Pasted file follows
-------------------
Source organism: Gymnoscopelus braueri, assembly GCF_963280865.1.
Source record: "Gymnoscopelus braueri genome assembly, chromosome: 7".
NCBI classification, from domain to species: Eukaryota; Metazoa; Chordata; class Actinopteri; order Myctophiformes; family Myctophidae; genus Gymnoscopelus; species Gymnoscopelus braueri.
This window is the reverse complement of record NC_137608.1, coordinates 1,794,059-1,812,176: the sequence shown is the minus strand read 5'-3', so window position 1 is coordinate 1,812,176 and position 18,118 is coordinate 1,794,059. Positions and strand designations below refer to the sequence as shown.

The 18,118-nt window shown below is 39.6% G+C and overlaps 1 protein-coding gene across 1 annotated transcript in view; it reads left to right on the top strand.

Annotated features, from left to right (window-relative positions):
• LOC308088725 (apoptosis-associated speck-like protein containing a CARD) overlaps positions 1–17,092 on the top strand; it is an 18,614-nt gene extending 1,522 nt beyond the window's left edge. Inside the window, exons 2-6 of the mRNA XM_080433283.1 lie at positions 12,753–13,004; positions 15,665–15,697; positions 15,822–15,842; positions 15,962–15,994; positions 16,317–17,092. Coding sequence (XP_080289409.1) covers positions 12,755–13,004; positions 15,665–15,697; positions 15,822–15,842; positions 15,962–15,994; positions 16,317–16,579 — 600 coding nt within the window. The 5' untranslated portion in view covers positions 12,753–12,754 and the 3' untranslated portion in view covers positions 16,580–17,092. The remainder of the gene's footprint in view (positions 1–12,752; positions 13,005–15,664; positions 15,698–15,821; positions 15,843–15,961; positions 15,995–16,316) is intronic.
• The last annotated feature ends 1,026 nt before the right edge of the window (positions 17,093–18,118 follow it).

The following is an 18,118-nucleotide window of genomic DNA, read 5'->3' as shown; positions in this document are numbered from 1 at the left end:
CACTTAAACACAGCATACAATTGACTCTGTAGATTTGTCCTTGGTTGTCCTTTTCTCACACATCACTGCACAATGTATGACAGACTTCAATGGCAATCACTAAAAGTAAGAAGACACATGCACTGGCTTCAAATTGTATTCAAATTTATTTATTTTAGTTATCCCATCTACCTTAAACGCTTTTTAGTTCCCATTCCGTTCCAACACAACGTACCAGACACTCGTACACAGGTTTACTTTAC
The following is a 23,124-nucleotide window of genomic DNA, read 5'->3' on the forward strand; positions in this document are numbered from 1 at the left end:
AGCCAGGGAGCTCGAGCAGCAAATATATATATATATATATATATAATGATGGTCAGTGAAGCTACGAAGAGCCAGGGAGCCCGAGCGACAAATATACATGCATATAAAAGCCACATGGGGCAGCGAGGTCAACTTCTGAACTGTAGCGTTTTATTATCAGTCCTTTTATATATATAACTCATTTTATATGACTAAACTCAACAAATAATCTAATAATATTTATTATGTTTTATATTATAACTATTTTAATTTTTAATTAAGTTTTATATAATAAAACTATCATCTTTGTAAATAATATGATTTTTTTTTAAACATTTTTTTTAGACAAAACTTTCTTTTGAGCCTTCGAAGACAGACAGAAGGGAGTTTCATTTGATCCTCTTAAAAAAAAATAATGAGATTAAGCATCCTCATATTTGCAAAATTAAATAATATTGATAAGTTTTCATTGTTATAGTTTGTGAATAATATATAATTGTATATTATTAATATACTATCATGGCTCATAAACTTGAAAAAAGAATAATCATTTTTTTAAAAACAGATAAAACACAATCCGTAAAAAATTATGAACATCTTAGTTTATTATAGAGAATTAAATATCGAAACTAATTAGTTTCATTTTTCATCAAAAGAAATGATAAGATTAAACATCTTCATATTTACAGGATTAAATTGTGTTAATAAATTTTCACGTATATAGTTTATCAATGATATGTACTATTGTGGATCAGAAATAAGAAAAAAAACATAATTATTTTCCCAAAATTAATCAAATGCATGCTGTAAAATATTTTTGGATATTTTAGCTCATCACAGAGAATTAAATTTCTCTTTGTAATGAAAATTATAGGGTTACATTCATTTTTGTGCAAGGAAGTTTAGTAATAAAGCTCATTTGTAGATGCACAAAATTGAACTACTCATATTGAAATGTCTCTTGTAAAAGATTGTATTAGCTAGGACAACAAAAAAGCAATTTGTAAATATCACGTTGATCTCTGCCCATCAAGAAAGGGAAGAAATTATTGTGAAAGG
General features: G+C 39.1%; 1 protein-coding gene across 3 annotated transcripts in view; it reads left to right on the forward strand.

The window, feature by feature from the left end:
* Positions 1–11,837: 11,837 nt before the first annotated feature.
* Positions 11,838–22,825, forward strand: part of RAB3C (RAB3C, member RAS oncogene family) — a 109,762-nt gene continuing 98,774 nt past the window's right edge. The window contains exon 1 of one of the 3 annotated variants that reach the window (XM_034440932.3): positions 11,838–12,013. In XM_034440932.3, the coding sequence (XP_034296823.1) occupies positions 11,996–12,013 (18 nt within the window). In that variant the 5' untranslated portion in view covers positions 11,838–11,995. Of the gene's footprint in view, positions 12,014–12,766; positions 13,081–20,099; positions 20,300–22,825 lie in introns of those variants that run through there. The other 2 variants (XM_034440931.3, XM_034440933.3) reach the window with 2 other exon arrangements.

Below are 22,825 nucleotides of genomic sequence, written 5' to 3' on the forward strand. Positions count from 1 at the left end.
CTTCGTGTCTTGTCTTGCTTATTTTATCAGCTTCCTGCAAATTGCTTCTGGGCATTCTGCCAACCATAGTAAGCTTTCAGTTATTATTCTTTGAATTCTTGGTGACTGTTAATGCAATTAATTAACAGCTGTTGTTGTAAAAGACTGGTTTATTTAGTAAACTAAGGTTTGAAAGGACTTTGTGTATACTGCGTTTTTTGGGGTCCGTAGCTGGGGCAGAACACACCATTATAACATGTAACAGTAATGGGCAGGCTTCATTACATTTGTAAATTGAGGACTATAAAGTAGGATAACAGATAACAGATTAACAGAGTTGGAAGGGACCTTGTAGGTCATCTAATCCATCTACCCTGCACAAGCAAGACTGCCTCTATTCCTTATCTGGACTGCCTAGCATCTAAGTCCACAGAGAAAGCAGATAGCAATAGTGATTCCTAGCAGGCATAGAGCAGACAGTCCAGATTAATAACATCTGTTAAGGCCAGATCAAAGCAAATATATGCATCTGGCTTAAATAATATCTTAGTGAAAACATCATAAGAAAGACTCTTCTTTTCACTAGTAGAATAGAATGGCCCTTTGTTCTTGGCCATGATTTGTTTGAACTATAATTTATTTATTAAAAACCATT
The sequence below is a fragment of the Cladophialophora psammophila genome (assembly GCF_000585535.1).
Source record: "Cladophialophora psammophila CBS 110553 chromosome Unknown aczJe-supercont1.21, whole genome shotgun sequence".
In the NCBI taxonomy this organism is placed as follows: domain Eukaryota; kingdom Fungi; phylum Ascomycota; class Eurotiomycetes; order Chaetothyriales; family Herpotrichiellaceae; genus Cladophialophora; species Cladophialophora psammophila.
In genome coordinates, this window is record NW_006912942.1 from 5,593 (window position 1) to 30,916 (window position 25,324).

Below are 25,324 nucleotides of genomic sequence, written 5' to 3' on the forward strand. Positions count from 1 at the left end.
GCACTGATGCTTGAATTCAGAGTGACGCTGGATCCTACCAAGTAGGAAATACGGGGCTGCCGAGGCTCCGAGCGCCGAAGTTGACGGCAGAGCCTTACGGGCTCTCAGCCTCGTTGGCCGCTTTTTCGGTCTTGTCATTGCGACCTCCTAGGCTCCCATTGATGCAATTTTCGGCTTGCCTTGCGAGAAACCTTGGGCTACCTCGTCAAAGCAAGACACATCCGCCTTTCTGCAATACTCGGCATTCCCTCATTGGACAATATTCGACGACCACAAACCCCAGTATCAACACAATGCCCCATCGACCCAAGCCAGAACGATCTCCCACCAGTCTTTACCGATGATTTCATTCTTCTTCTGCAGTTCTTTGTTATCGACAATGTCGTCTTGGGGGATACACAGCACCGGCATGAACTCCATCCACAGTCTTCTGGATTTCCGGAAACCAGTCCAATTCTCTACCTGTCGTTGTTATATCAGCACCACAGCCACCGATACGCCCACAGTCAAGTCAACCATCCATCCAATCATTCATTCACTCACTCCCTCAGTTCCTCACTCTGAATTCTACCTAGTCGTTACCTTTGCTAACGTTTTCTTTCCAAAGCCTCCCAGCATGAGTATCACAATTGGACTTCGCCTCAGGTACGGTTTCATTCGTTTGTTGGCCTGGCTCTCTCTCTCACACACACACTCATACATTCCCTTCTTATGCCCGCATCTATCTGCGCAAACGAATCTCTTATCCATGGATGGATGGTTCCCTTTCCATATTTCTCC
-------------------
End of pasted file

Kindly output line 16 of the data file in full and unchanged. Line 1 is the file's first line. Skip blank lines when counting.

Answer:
* Positions 11,838–22,825, forward strand: part of RAB3C (RAB3C, member RAS oncogene family) — a 109,762-nt gene continuing 98,774 nt past the window's right edge. The window contains exon 1 of one of the 3 annotated variants that reach the window (XM_034440932.3): positions 11,838–12,013. In XM_034440932.3, the coding sequence (XP_034296823.1) occupies positions 11,996–12,013 (18 nt within the window). In that variant the 5' untranslated portion in view covers positions 11,838–11,995. Of the gene's footprint in view, positions 12,014–12,766; positions 13,081–20,099; positions 20,300–22,825 lie in introns of those variants that run through there. The other 2 variants (XM_034440931.3, XM_034440933.3) reach the window with 2 other exon arrangements.